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Separate When Equal? Racial Inequality and Residential Segregation

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  • Patrick Bayer
  • Hanming Fang
  • Robert McMillan

Abstract

This paper hypothesizes that segregation in US cities increases as racial inequality narrows due to the emergence of middle-class black neighborhoods. Employing a novel research design based on life-cycle variations in the relationship between segregation and inequality, we test this hypothesis using the 1990 and 2000 Censuses. Indeed, increased black educational attainment in a city leads to a signifi cant rise in the number of middle-class black communities and segregation for older adults both in the cross-section and over time, consistent with our hypothesis. These fi ndings imply a negative feedback loop that inhibits reductions in racial inequality and segregation over time.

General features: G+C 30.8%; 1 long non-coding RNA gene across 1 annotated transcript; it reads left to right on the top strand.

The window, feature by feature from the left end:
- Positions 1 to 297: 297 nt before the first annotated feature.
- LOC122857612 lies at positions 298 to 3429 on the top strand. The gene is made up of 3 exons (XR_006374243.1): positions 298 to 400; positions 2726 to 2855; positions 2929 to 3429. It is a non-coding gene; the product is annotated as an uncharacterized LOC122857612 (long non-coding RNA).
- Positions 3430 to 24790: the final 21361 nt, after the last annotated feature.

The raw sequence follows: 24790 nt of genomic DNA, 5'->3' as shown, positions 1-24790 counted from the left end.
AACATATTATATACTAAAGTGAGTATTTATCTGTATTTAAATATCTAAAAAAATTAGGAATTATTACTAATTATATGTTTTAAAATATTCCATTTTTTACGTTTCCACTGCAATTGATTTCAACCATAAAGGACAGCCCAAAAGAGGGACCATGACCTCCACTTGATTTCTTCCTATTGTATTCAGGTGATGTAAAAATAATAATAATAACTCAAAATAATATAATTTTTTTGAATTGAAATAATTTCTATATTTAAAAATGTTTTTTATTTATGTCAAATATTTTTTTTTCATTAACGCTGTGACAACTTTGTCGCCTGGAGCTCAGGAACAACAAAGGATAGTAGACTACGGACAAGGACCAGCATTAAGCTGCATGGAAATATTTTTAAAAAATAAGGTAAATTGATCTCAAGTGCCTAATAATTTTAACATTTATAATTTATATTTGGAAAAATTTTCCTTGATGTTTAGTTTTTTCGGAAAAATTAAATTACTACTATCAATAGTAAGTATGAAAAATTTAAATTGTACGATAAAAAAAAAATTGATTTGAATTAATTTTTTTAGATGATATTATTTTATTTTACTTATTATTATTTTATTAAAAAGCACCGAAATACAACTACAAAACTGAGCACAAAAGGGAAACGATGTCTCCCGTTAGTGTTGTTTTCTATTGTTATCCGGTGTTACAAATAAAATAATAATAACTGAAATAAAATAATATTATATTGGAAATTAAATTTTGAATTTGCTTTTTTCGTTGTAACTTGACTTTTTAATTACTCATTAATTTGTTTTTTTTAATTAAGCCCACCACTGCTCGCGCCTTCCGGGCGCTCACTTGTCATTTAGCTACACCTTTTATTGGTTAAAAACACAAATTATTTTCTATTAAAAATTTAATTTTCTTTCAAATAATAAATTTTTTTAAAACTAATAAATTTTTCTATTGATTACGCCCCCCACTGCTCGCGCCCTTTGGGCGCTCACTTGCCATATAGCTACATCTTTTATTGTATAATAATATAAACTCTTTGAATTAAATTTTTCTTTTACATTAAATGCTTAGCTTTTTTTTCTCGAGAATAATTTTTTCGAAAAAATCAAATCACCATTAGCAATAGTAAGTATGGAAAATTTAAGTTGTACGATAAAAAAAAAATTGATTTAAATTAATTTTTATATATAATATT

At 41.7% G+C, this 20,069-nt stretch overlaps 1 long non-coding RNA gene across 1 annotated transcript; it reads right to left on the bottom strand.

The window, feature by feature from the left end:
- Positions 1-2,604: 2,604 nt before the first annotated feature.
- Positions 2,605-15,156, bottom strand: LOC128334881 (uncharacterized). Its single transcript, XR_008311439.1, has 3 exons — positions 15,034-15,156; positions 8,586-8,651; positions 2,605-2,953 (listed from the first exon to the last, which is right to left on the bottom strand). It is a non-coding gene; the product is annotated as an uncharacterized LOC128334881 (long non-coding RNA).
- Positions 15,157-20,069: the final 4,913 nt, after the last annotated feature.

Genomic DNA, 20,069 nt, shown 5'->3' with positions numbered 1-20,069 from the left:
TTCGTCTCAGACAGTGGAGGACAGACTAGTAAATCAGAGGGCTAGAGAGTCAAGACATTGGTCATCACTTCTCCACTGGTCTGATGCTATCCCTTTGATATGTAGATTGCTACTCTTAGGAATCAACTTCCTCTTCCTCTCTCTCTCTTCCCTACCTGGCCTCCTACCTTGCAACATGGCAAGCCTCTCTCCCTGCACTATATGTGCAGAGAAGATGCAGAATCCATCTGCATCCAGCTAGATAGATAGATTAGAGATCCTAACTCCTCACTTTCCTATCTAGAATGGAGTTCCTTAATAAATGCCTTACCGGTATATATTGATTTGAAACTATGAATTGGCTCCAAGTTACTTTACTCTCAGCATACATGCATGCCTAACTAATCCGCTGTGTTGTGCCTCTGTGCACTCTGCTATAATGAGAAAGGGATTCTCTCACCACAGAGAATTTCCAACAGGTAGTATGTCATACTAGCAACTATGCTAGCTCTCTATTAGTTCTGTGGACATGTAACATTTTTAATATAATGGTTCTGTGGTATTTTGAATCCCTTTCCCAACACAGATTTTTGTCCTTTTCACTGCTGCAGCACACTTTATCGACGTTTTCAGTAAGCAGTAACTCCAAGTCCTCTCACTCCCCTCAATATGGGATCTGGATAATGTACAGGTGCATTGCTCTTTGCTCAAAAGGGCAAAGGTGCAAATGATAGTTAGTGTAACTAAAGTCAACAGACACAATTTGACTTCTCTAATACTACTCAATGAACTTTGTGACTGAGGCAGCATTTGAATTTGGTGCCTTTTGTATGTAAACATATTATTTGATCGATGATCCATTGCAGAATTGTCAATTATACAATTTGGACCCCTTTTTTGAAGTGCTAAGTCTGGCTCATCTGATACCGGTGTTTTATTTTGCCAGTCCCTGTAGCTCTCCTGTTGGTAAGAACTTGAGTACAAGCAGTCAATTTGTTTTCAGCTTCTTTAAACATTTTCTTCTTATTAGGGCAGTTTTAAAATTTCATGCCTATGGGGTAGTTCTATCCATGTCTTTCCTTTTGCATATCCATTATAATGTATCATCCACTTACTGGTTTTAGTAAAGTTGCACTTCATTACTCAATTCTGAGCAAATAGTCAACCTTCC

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Bibliographic Info

Paper provided by Duke University, Department of Economics in its series Working Papers with number 11-09.

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Length: 50
Date of creation: 2011
Date of revision:
Handle: RePEc:duk:dukeec:11-09

Contact details of provider:
Postal: Department of Economics Duke University 213 Social Sciences Building Box 90097 Durham, NC 27708-0097
Phone: (919) 660-1800
Fax: (919) 684-8974
Web page: http://econ.duke.edu/

Related research

Keywords: Segregation; Racial Inequality; Neighborhood Formation; Racial Sorting; General Equilibrium; Negative Feedback;

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References

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  1. Patrick J. Bayer & Robert McMillan & Kim Rueben, 2004. "What Drives Racial Segregation? New Evidence Using Census Microdata," Yale School of Management Working Papers ysm409, Yale School of Management.
  2. Cutler, David M & Glaeser, Edward L, 1997. "Are Ghettos Good or Bad?," The Quarterly Journal of Economics, MIT Press, vol. 112(3), pages 827-72, August.